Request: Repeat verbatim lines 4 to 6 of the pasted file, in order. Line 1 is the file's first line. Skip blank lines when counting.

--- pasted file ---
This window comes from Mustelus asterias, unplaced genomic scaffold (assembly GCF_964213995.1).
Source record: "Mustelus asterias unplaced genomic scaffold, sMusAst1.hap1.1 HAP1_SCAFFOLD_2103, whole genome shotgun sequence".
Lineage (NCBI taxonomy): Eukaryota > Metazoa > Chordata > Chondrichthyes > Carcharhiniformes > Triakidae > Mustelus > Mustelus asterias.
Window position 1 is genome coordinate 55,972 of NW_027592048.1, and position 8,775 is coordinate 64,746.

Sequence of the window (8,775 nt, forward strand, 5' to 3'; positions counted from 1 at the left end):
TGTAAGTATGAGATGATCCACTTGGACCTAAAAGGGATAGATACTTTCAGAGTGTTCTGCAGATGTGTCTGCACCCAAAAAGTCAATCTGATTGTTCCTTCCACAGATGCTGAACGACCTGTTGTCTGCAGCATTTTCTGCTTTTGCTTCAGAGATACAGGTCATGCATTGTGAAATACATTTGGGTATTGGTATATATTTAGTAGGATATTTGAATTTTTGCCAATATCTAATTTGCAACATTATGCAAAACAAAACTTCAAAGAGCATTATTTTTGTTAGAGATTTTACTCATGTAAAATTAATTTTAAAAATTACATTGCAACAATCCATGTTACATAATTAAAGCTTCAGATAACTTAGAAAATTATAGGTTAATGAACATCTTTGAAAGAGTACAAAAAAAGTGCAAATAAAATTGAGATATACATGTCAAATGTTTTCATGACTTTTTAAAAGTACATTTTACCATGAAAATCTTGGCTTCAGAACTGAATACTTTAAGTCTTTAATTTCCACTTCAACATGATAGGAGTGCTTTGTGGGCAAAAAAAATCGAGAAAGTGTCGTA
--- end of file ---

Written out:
Window position 1 is genome coordinate 55,972 of NW_027592048.1, and position 8,775 is coordinate 64,746.

Sequence of the window (8,775 nt, forward strand, 5' to 3'; positions counted from 1 at the left end):
TGTAAGTATGAGATGATCCACTTGGACCTAAAAGGGATAGATACTTTCAGAGTGTTCTGCAGATGTGTCTGCACCCAAAAAGTCAATCTGATTGTTCCTTCCACAGATGCTGAACGACCTGTTGTCTGCAGCATTTTCTGCTTTTGCTTCAGAGATACAGGTCATGCATTGTGAAATACATTTGGGTATTGGTATATATTTAGTAGGATATTTGAATTTTTGCCAATATCTAATTTGCAACATTATGCAAAACAAAACTTCAAAGAGCATTATTTTTGTTAGAGATTTTACTCATGTAAAATTAATTTTAAAAATTACATTGCAACAATCCATGTTACATAATTAAAGCTTCAGATAACTTAGAAAATTATAGGTTAATGAACATCTTTGAAAGAGTACAAAAAAAGTGCAAATAAAATTGAGATATACATGTCAAATGTTTTCATGACTTTTTAAAAGTACATTTTACCATGAAAATCTTGGCTTCAGAACTGAATACTTTAAGTCTTTAATTTCCACTTCAACATGATAGGAGTGCTTTGTGGGCAAAAAAAATCGAGAAAGTGTCGTA